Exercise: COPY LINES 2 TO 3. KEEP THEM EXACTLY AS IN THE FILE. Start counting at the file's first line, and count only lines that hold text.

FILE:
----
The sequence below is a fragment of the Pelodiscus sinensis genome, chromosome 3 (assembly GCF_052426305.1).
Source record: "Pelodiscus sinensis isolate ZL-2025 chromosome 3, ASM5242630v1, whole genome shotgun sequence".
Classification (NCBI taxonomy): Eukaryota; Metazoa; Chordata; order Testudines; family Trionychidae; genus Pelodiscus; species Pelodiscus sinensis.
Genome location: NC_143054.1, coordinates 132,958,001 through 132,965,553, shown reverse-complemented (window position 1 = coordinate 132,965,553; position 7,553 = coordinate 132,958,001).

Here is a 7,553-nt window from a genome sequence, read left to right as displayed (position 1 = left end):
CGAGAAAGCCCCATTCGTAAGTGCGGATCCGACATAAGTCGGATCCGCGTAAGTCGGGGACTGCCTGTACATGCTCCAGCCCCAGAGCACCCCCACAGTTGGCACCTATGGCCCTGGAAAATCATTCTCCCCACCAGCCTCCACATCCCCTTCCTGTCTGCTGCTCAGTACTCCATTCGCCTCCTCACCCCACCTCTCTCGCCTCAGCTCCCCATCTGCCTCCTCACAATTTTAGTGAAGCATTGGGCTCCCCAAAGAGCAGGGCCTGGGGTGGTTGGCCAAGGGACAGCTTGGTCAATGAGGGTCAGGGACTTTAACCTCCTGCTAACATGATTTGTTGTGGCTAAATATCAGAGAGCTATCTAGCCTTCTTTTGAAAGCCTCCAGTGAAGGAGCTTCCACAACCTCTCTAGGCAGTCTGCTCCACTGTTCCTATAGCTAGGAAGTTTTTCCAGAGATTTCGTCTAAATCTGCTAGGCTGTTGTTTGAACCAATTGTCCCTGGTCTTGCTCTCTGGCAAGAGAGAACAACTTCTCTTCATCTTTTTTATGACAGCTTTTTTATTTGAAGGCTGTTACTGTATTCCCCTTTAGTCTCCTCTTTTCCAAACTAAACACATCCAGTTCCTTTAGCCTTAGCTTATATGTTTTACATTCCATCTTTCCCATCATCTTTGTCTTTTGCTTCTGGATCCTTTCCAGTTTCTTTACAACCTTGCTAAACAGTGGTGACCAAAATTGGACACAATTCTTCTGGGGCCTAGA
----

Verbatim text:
Source record: "Pelodiscus sinensis isolate ZL-2025 chromosome 3, ASM5242630v1, whole genome shotgun sequence".
Classification (NCBI taxonomy): Eukaryota; Metazoa; Chordata; order Testudines; family Trionychidae; genus Pelodiscus; species Pelodiscus sinensis.